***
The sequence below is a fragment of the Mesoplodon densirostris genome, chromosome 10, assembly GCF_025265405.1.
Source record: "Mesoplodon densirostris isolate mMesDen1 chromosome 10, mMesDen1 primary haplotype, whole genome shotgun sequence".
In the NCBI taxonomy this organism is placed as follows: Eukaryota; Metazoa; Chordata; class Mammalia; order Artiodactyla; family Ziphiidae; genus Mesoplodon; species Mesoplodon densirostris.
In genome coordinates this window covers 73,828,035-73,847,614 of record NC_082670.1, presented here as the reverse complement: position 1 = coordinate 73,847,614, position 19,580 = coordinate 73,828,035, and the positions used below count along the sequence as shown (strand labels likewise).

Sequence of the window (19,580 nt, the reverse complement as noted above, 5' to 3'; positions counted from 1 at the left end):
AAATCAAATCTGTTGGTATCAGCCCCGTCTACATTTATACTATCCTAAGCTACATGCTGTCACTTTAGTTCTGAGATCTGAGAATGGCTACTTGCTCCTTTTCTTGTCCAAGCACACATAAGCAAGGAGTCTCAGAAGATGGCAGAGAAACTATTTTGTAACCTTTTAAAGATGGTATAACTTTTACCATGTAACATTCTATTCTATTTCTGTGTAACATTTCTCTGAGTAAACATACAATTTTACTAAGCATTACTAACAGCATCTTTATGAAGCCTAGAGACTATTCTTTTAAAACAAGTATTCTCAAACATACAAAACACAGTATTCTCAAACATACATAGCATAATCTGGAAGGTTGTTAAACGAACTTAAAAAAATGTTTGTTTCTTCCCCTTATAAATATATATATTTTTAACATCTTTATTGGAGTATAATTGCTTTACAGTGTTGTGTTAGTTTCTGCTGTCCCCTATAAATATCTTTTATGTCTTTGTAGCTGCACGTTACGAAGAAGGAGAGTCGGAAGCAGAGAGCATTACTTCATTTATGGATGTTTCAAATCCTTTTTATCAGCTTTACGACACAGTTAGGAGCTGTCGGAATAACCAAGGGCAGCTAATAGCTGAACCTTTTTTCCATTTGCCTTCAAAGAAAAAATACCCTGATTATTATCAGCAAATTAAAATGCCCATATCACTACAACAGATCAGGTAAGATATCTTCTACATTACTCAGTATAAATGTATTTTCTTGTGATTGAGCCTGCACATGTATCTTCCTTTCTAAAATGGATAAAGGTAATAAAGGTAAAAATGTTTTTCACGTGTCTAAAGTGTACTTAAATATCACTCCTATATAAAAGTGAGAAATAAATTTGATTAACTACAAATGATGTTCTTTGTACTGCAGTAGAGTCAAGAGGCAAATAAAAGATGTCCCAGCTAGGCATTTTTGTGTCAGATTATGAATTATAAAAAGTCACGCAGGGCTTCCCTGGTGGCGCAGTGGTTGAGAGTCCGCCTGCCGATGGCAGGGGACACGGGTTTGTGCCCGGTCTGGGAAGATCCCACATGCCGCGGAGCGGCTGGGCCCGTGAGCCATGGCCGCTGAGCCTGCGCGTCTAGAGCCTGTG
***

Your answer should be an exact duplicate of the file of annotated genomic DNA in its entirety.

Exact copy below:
The sequence below is a fragment of the Mesoplodon densirostris genome, chromosome 10, assembly GCF_025265405.1.
Source record: "Mesoplodon densirostris isolate mMesDen1 chromosome 10, mMesDen1 primary haplotype, whole genome shotgun sequence".
In the NCBI taxonomy this organism is placed as follows: Eukaryota; Metazoa; Chordata; class Mammalia; order Artiodactyla; family Ziphiidae; genus Mesoplodon; species Mesoplodon densirostris.
In genome coordinates this window covers 73,828,035-73,847,614 of record NC_082670.1, presented here as the reverse complement: position 1 = coordinate 73,847,614, position 19,580 = coordinate 73,828,035, and the positions used below count along the sequence as shown (strand labels likewise).

Sequence of the window (19,580 nt, the reverse complement as noted above, 5' to 3'; positions counted from 1 at the left end):
AAATCAAATCTGTTGGTATCAGCCCCGTCTACATTTATACTATCCTAAGCTACATGCTGTCACTTTAGTTCTGAGATCTGAGAATGGCTACTTGCTCCTTTTCTTGTCCAAGCACACATAAGCAAGGAGTCTCAGAAGATGGCAGAGAAACTATTTTGTAACCTTTTAAAGATGGTATAACTTTTACCATGTAACATTCTATTCTATTTCTGTGTAACATTTCTCTGAGTAAACATACAATTTTACTAAGCATTACTAACAGCATCTTTATGAAGCCTAGAGACTATTCTTTTAAAACAAGTATTCTCAAACATACAAAACACAGTATTCTCAAACATACATAGCATAATCTGGAAGGTTGTTAAACGAACTTAAAAAAATGTTTGTTTCTTCCCCTTATAAATATATATATTTTTAACATCTTTATTGGAGTATAATTGCTTTACAGTGTTGTGTTAGTTTCTGCTGTCCCCTATAAATATCTTTTATGTCTTTGTAGCTGCACGTTACGAAGAAGGAGAGTCGGAAGCAGAGAGCATTACTTCATTTATGGATGTTTCAAATCCTTTTTATCAGCTTTACGACACAGTTAGGAGCTGTCGGAATAACCAAGGGCAGCTAATAGCTGAACCTTTTTTCCATTTGCCTTCAAAGAAAAAATACCCTGATTATTATCAGCAAATTAAAATGCCCATATCACTACAACAGATCAGGTAAGATATCTTCTACATTACTCAGTATAAATGTATTTTCTTGTGATTGAGCCTGCACATGTATCTTCCTTTCTAAAATGGATAAAGGTAATAAAGGTAAAAATGTTTTTCACGTGTCTAAAGTGTACTTAAATATCACTCCTATATAAAAGTGAGAAATAAATTTGATTAACTACAAATGATGTTCTTTGTACTGCAGTAGAGTCAAGAGGCAAATAAAAGATGTCCCAGCTAGGCATTTTTGTGTCAGATTATGAATTATAAAAAGTCACGCAGGGCTTCCCTGGTGGCGCAGTGGTTGAGAGTCCGCCTGCCGATGGCAGGGGACACGGGTTTGTGCCCGGTCTGGGAAGATCCCACATGCCGCGGAGCGGCTGGGCCCGTGAGCCATGGCCGCTGAGCCTGCGCGTCTAGAGCCTGTG